VOLUNTARY EUTHANASIA: IT’S ABOUT CHOICE

Voluntary euthanasia has been close to my heart for many years and it is now, finally, being discussed more publically. Let me be upfront. If someone can get me Nembutol, so I can have it – if and when I need it – to end my life, I would be very grateful.  I’m afraid that when I need it, I won’t –  physically – be able to get it. Personally, I’d like to have the choice available.  As for what you want to do at the end of your life, that’s up to you.  It’s about choice.

Last night’s Q&A (Nov 9) was an excellent – rational – discussion of a variety of views, helped by the absence of politicians. Dr Ranjana Srivastava, an opinion writer for The Guardian Australia, wrote a great piece today (‘Euthanasia isn’t a political wedge issue.  Dying patients deserve better.’) and Fiona Stewart had a piece in yesterday’s Age (Nov 9) with similar views.  The Victorian Government has an enquiry under way, to which I have made a submission.  And various countries (Switzerland, Netherlands, Belgium, Luxembourg) and US states (Oregon, Washington, California, Vermont) have made it legal.

Some facts. First, the issue is about ‘voluntary’ euthanasia, not ‘killing’ or ‘euthanasia’ (animals are ‘euthanised’), though the ‘voluntary’ is often omitted from the discussion, unwittingly or deliberately.  Second, although up to 80% of people agree in surveys that voluntary euthanasia should be legal, in places where it is legal only about 2-4% of people use this choice.  Third, many people have horrible end of life experiences and die horrible deaths.  Fourth, suicide itself is legal, but assisting someone to kill themselves (‘assisted suicide’ supporting ‘voluntary euthanasia’) isn’t.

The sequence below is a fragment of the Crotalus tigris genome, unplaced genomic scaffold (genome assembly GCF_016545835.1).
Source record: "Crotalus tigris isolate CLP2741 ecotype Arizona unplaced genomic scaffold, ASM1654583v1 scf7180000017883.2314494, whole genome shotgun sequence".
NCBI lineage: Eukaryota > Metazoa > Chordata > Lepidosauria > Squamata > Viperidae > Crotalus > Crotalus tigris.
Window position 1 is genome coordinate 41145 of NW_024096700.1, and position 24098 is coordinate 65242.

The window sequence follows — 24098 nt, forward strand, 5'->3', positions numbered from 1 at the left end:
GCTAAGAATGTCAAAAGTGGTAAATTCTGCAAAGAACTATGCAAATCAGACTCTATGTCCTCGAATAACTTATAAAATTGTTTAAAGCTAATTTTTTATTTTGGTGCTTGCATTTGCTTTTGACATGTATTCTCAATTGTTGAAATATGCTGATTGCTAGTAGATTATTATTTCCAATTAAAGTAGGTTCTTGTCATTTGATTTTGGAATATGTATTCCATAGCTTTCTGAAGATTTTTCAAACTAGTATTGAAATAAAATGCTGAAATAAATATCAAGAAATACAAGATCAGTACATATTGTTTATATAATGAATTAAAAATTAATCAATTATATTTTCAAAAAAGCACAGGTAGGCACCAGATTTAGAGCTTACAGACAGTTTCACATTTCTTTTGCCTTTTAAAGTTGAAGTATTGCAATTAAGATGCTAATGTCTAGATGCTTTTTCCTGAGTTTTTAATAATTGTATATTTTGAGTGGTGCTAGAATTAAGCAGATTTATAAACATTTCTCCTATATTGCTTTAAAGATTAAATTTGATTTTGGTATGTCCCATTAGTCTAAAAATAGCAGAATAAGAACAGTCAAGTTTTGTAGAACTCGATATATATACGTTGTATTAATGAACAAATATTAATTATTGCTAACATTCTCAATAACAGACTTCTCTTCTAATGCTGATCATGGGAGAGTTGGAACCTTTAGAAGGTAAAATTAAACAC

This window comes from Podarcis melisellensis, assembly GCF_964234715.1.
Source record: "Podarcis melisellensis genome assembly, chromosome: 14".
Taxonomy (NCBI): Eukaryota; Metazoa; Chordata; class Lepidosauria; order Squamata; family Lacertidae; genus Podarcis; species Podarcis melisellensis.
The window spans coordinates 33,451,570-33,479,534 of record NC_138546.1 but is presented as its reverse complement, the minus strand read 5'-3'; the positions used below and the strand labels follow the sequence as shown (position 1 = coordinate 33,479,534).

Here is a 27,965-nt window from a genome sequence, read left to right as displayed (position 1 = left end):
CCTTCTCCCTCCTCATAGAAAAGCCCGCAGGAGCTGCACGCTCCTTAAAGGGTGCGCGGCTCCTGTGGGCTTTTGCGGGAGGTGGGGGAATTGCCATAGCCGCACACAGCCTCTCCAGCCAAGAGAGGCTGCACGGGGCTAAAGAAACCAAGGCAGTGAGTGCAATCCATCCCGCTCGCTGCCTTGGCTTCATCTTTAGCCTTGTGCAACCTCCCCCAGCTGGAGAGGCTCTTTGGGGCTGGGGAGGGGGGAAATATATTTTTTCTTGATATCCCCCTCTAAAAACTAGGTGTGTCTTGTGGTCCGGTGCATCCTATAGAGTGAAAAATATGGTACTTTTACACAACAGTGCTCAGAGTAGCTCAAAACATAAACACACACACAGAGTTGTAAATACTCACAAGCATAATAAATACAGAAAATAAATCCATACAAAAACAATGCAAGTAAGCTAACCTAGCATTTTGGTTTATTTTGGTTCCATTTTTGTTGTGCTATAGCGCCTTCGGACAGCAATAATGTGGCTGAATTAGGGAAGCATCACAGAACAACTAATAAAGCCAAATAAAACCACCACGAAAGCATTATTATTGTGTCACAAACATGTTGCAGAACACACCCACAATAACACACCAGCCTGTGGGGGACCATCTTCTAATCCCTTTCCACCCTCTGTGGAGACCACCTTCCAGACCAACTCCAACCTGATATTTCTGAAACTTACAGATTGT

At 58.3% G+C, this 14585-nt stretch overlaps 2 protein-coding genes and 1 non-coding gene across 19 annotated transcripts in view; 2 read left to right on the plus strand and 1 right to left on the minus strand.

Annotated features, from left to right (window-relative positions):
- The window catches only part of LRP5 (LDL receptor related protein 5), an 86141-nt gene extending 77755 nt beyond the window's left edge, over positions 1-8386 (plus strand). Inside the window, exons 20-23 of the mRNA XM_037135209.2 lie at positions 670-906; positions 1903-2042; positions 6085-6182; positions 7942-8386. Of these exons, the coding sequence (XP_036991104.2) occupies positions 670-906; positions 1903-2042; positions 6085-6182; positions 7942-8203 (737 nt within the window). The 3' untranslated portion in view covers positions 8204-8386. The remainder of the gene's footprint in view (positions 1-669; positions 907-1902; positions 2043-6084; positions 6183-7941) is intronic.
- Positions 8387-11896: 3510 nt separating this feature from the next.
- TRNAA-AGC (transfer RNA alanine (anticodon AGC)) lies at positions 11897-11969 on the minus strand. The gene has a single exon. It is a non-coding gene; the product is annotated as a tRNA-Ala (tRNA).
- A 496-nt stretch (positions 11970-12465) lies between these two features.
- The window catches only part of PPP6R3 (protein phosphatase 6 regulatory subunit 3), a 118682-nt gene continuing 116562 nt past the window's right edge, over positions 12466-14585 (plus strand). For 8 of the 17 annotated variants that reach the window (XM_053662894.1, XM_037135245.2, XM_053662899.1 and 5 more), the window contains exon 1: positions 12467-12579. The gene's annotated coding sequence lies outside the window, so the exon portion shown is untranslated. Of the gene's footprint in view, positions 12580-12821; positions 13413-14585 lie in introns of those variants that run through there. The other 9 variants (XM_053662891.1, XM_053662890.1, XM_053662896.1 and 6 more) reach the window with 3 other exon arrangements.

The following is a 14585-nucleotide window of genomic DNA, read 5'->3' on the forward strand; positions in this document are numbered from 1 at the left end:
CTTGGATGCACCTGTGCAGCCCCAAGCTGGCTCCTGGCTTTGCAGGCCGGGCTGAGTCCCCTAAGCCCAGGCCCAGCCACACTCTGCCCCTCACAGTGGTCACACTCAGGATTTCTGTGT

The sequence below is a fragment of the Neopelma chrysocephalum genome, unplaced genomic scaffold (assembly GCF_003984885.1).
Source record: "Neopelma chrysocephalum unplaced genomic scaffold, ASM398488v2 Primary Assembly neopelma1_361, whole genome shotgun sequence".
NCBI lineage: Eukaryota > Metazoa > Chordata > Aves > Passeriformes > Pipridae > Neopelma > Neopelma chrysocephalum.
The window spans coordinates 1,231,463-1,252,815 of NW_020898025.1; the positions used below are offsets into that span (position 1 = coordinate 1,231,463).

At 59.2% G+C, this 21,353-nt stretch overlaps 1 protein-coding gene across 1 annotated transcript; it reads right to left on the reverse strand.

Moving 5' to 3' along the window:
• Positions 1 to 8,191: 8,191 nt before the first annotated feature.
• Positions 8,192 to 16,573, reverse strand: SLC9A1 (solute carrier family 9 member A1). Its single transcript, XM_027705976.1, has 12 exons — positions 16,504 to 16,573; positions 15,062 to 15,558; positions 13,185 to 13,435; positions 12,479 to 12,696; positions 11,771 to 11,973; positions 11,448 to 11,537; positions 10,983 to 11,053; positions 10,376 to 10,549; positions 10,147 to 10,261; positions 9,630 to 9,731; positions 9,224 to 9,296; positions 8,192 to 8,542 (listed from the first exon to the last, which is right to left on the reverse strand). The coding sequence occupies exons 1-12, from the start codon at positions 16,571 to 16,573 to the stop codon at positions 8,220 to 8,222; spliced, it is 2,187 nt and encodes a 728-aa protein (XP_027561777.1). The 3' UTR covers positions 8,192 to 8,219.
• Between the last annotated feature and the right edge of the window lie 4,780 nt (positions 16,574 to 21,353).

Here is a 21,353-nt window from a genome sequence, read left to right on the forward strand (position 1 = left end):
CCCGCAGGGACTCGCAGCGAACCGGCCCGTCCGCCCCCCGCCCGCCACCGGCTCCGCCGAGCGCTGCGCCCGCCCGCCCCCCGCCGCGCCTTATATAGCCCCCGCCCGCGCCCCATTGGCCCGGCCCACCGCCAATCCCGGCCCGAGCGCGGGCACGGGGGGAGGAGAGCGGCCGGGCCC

Arguments Against Voluntary Euthanasia

Religions argue against the practice, believing their ‘God’ will decide for them when they die. Many doctors argue against it, believing that their job is to keep people alive.  Doctors are also concerned that carers or beneficiaries may take advantage of aged people who cannot make their own decision (eg dementia).  Some palliative care people argue against it, believing that, by offering pain relief, they can allow the person to slip away peacefully.  Some people argue against it believing that, as it only relates to a very small number of people, it is a minor issue.  But so is gay marriage…

The Overarching Argument For Voluntary Euthanasia: PERSONAL CHOICE

Allowing voluntary euthanasia does not stop any of the arguments against it! They can all be accepted!  The main argument for voluntary euthanasia is that it is about personal choice.  Allowing it does not harm others.  Wherever possible, each person should be able to choose how they want to die, regardless of what other people choose.

If you want to let your God decide for you, that is your choice.  If you want to let doctors and the medical profession make decisions for you, that is your choice.  If you want to undertake a risky operation with a high chance of death or disablement, that is your choice.  If you want to let palliative care people assist you, that is your choice.  If you want to starve yourself to death, that is your choice.  If you want to commit suicide, that is your choice.

All I am arguing is this: let people decide for themselves.  Make information available.  Consider social issues as well as medical ones in deciding what choice to make.  Ajul Gawande’s book, Being Mortal, is really a must-read to understand how the medical system does not currently address patient needs, how optimistic patients are so often given false hope and not warned of the side effects or expected outcomes from medical interventions in end-of-life situations.

In our new, more rational, political climate, let’s hope that voluntary euthanasia can be legalised so that people have another choice about an issue we must all face – we all die.

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